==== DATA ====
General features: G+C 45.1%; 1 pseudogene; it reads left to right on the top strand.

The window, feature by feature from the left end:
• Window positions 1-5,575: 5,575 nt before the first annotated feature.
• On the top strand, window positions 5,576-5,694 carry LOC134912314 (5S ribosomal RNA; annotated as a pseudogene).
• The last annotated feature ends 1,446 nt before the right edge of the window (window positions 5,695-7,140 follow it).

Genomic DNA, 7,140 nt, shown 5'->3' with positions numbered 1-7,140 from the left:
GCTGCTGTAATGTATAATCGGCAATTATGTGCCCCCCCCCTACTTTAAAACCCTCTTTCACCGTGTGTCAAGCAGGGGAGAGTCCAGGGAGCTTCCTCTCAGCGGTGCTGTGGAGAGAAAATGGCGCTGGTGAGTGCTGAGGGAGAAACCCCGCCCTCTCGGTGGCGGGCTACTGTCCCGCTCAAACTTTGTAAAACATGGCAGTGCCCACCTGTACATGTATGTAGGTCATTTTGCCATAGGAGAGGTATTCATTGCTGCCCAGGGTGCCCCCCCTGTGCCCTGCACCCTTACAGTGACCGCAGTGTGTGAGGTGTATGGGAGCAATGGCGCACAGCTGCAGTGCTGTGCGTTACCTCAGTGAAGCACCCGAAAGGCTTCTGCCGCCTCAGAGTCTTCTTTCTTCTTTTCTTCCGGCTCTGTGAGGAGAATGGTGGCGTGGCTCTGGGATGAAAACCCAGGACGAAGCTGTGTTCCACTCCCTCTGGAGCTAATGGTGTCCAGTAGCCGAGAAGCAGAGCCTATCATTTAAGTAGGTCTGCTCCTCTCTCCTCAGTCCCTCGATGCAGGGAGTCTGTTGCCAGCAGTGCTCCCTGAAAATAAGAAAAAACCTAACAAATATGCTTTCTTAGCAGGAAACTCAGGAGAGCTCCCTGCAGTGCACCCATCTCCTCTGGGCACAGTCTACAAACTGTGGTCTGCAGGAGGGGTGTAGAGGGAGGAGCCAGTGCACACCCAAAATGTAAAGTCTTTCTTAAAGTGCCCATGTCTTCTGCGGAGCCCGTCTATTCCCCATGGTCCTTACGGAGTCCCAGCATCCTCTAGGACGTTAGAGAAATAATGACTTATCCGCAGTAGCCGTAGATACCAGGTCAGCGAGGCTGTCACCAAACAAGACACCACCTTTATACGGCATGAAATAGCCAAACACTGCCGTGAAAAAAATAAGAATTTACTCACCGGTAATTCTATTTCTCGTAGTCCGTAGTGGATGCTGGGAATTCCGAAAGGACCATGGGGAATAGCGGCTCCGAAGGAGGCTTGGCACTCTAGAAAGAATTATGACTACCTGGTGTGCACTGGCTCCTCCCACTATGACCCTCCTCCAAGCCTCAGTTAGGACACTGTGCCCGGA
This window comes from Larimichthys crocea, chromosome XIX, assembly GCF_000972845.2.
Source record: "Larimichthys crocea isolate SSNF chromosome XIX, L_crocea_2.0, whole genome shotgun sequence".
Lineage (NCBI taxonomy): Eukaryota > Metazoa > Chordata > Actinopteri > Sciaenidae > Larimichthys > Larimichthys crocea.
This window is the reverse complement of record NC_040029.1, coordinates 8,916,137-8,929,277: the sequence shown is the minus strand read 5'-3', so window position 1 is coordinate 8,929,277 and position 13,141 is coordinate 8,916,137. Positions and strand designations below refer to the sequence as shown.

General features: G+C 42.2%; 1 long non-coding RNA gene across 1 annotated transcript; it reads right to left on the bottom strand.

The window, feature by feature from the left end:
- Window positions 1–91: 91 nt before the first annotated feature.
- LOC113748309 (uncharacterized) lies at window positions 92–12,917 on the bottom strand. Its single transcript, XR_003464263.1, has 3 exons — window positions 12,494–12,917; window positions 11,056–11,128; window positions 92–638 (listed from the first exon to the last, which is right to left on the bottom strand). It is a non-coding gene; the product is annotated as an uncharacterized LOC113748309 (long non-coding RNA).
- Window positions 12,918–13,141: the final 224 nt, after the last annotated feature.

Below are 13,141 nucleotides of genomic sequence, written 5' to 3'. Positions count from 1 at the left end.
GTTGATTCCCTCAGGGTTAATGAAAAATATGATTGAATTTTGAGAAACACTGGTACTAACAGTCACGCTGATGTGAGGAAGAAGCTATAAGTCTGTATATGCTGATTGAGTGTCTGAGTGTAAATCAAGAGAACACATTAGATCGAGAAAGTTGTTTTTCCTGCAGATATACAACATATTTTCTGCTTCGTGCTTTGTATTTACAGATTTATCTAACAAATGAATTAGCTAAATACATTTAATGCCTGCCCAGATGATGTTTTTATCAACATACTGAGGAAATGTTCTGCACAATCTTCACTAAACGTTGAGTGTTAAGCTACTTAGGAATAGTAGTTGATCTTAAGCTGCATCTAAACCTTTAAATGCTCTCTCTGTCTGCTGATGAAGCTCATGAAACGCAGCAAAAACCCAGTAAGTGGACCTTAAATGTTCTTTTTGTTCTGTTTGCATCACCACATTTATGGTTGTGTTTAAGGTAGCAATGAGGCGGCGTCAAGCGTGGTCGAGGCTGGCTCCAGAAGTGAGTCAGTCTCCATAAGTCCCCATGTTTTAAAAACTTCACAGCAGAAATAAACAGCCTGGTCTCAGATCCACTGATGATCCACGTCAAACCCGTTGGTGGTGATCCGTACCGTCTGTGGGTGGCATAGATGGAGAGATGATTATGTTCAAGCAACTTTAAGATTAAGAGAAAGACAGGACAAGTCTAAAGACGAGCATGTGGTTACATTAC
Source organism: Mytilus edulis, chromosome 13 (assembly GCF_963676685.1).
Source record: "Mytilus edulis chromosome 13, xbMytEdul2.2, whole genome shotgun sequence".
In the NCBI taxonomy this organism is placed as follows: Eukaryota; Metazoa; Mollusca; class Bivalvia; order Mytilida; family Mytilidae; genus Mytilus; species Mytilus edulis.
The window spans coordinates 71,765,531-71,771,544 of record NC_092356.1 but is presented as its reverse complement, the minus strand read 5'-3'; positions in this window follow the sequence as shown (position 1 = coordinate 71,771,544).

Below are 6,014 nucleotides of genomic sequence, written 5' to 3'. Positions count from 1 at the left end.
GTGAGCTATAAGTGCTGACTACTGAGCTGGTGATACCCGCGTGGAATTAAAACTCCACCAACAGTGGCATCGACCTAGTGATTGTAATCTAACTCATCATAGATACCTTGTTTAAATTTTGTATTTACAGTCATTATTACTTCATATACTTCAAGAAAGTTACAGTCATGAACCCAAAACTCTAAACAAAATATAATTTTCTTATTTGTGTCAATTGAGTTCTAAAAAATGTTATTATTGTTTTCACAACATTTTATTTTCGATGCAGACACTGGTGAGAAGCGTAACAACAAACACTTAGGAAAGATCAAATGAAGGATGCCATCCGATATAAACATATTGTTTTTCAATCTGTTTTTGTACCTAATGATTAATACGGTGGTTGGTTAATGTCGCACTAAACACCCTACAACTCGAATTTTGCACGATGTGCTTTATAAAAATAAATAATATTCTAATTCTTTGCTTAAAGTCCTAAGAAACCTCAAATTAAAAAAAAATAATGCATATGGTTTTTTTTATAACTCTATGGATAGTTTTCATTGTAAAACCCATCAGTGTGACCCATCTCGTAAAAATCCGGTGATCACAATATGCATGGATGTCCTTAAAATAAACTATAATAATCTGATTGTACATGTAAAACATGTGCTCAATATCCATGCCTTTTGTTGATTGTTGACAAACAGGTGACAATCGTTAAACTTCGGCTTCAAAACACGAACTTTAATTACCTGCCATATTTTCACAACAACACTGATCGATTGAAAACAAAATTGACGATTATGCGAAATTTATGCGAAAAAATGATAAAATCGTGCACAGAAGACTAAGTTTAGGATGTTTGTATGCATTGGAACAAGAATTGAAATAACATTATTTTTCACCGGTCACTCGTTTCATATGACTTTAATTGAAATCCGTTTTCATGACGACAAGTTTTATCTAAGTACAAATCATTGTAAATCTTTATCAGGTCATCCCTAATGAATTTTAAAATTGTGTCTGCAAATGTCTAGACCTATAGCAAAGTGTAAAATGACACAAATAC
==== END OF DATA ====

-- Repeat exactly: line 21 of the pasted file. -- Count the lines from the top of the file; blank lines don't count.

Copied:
In the NCBI taxonomy this organism is placed as follows: Eukaryota; Metazoa; Mollusca; class Bivalvia; order Mytilida; family Mytilidae; genus Mytilus; species Mytilus edulis.